State officials have less than two months to detail their plans to spend a major increase in federal opioid dollars.
This is the money Congress made available through the budget deal in March. It's a major boost for New Hampshire - up to nearly $23 million from just $3 million last year.
But attached to the grant are a number of requirements, said state Health Commissioner Jeffrey Meyers, including that the funds only be used for programs that have a data-based track record of success.
It may be a challenge for organizations working on addiction prevention and support, like the state’s many community-based recovery centers, to meet that standard.
New Hampshire is required to allot a significant portion of the new funds to medication-assisted treatment programs, which offer drugs like methadone or Suboxone to block the symptoms of withdrawal. And the Department of Health and Human Services will need to create two new administrative positions, including an opioid director to oversee the grant, Meyers said.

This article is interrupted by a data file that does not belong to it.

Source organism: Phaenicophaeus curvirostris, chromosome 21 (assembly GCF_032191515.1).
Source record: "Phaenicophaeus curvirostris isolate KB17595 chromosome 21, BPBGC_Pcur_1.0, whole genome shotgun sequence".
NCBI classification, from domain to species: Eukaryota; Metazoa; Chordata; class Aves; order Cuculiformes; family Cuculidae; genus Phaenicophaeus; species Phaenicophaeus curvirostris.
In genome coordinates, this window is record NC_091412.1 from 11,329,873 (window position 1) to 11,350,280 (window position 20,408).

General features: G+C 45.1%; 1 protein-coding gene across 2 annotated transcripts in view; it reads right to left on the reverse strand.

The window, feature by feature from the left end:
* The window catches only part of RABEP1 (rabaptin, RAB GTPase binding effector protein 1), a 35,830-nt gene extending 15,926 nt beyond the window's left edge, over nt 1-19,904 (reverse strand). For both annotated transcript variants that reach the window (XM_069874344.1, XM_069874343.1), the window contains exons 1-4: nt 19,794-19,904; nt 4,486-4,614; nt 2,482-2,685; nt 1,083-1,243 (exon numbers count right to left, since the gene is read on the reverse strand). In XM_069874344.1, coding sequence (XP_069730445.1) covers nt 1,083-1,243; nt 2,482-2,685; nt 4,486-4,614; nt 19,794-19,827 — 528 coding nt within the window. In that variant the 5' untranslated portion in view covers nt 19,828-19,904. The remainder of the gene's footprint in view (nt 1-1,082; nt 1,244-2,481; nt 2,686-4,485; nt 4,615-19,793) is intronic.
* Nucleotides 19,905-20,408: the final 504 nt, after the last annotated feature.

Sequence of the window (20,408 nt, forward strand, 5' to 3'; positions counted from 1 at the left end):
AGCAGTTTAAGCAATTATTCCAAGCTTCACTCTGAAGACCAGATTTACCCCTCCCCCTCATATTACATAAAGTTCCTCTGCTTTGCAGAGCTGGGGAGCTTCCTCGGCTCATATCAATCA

"We're going to have to work with providers to ensure that we can spread this money around the state geographically and that we can fill gaps in capacity and services that we know exist today,” Meyers said.
The state faces a mid-August deadline to submit its plans in an application to federal officials.